Kirby’s Pinball Land

The easy way to pick your chosen table is with the cannon
The easy way to pick your chosen table is with the cannon

Games are widely considered to be a form of escapism. You will unlikely lead your team out at Wembley, race around Monaco, nor win the WWE Championship. Furthermore it’s nigh on impossible to knock coins out of question mark blocks, or jump on robots to release cute birds. Not unless you are some wierd acid trip.

Therefore I’m not a huge fan of games that replace reality. Why play football on a console when you can play it outside? World War 2 games are also a little too close to home for me as well. So therefore this week I’m going to review something which never has converted well. Pinball.

Pinball is a great game playing it real, and well deserved of 50p or £1 for half an hour (if you’re good), the only thing is that for a £40 game, you don’t get a huge amount of value of money. There’s very little depth to a pinball game, they usually come with a couple of tables, but they are usually quite bland. Often games try to do something different, like Sonic Spinball, and it works better. However, it isn’t in my opinion the best pinball game. That honour goes to Kirby’s Pinball Land for the Game Boy.

Kirby’s Pinball Land was a spin off from the Kirby series, which surprise surprise took place on a pinball machine, or rather three, as beginning the game you can select which one of three tables to play on. The 3 tables – Wispy Woods, Kracko, and the Poppy Brothers – are instantly selectable, and based around levels from the Kirby series. The table splits up into 3 stages, where the objective is to either progress to the table above, or to get a warp star to take you to either the level select screen (level 1), to a minigame (level 2) or to the boss (level 3). The minigames and the bosses are the most fun, with you having to play football or breakout to earn lives & bonuses, a way to rack up a huge score (which is kept on the battery backed up cartridge). Defeat the boss on the end of each table, and you face King Dedede in a match.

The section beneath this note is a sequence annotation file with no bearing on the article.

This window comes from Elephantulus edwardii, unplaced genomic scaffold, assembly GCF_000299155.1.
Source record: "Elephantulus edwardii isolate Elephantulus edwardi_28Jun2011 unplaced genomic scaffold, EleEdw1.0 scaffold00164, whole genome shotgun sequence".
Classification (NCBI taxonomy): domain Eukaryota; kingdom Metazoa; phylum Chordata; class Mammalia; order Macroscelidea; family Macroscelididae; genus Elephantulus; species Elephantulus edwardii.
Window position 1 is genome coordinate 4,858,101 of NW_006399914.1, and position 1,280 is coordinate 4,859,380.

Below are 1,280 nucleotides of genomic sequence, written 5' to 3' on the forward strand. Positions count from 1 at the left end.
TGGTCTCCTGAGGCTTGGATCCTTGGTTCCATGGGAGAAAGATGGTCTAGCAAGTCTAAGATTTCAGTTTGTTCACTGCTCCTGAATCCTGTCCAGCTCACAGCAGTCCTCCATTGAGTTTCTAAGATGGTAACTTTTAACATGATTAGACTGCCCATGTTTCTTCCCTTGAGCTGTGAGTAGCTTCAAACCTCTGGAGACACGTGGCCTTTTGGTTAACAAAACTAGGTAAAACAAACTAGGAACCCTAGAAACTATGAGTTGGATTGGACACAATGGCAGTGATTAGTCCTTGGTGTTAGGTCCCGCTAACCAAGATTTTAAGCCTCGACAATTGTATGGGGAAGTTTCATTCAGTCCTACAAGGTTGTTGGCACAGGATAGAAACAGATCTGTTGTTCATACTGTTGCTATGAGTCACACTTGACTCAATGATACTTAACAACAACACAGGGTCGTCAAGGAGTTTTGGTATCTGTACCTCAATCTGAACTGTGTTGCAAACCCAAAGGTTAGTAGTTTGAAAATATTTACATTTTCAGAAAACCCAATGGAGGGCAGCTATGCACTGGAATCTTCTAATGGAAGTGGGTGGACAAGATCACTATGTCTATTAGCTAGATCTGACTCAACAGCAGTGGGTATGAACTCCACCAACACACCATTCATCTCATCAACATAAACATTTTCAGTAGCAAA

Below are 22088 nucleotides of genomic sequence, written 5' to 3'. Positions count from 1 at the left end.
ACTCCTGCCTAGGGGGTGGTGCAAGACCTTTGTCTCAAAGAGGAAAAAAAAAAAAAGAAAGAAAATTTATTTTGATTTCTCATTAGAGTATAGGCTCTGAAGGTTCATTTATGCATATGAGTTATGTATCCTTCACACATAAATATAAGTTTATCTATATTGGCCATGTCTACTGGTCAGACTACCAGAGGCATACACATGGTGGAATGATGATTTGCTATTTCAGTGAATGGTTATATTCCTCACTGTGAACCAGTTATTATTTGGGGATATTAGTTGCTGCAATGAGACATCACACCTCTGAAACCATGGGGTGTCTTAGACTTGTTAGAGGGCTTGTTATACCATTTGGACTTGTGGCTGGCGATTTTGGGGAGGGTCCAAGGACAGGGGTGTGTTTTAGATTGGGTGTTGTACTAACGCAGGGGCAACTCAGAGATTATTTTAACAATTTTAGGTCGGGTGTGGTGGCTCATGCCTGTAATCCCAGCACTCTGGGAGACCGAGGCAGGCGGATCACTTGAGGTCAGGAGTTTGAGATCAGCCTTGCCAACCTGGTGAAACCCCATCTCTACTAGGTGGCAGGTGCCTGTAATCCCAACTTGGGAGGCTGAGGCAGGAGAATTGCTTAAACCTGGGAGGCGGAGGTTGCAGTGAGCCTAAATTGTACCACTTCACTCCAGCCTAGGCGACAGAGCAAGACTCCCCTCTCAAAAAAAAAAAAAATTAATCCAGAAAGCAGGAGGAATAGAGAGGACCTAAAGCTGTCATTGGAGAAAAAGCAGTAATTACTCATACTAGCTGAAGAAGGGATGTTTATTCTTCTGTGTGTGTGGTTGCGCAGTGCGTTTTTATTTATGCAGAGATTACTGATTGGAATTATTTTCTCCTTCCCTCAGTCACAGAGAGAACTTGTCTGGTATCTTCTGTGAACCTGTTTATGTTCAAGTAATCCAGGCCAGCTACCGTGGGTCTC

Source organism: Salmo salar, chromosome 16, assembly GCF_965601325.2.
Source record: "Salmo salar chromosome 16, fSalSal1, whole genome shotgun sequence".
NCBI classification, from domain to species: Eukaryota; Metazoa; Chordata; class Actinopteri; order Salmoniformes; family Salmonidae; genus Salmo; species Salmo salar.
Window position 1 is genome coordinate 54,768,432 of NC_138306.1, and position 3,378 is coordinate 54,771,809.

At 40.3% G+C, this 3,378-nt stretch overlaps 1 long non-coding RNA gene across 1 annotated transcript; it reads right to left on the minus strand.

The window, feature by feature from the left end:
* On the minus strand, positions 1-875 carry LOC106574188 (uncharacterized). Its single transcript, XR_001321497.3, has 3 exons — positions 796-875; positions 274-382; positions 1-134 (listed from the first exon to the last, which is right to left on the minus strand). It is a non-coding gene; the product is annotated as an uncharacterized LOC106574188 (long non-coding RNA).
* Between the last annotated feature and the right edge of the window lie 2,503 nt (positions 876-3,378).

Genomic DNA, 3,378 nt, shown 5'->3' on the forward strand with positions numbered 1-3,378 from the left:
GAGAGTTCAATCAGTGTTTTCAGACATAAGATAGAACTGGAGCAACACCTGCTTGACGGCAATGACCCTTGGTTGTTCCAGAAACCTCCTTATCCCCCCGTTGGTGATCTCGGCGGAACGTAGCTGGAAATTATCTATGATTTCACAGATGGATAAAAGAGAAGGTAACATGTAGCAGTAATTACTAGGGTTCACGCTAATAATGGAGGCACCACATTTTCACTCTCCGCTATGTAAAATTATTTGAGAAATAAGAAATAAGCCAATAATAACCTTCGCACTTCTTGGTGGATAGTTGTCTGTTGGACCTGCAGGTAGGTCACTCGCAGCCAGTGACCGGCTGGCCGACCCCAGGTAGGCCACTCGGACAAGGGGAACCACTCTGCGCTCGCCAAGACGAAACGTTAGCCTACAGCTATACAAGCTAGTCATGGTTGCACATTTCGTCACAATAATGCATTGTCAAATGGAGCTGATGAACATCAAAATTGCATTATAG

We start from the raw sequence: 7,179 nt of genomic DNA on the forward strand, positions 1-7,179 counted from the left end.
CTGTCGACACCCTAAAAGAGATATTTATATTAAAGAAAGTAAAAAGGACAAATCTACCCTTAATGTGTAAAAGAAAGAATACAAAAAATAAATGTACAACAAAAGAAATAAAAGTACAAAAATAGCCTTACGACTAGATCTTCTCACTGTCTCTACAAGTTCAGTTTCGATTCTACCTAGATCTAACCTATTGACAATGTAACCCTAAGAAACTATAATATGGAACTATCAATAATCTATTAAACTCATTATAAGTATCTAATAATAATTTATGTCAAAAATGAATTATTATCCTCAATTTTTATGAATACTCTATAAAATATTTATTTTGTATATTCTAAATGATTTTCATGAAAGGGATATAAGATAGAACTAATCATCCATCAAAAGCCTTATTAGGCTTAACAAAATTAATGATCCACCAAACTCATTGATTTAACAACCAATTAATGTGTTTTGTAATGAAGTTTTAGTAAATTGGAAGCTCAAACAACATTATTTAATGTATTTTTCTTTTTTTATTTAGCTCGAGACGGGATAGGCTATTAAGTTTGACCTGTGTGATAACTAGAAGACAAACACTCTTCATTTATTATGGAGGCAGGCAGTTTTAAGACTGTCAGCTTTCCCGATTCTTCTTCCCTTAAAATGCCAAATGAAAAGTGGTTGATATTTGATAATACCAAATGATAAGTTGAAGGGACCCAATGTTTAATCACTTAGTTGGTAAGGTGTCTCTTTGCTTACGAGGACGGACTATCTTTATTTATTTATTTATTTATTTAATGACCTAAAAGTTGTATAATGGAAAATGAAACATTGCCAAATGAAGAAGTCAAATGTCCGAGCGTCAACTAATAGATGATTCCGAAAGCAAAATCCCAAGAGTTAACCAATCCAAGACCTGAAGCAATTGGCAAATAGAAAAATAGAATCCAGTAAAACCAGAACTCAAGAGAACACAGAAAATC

The main purpose is to progress up the table, which is either brute force or cunning
The main purpose is to progress up the table, which is either brute force or cunning

Right, what works about the game? Well. In effect instead of having 3 tables, you have 16 very small tables (9 on each table, 3 bonus tables & 4 boss tables), each with only about 2 or 3 things you can do on it. This seems very little, but in fact it works pretty well, largely because even on the dark screen of the game boy, you can see everything, no fancy background, no difficult small moving sprites, just big balls (no jokes), big targets, and contrasting colours. It works well. The music for the game boy also deserves a mention, as you will have these tunes in your head all day.

And even though it’s pinball, it’s not quite pinball. For one it’s actually fairly tricky to lose a ball. You can get things that can stop your ball seeping through all three chutes, and even if it drops down, you can launch the ball back into play with a cleverly timed press of the A button. All in all, it feels more like some wierd sort of platformer, controlled by flippers.

And that why it works. It’s not serious, but it has just enough physics to stop you tearing your hair out. It’s not going to set the world alight, but it’s a top game, perfect for a long car journey.

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